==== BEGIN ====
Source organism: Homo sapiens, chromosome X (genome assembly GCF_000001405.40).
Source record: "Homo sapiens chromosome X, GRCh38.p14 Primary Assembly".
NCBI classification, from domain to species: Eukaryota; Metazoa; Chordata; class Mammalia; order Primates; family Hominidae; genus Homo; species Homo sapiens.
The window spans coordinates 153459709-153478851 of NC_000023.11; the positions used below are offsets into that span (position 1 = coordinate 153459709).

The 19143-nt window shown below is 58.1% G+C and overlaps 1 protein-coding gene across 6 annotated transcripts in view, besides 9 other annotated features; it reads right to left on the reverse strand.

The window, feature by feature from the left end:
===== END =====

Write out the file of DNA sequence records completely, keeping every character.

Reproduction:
Source organism: Homo sapiens, chromosome X (genome assembly GCF_000001405.40).
Source record: "Homo sapiens chromosome X, GRCh38.p14 Primary Assembly".
NCBI classification, from domain to species: Eukaryota; Metazoa; Chordata; class Mammalia; order Primates; family Hominidae; genus Homo; species Homo sapiens.
The window spans coordinates 153459709-153478851 of NC_000023.11; the positions used below are offsets into that span (position 1 = coordinate 153459709).

The 19143-nt window shown below is 58.1% G+C and overlaps 1 protein-coding gene across 6 annotated transcripts in view, besides 9 other annotated features; it reads right to left on the reverse strand.

The window, feature by feature from the left end: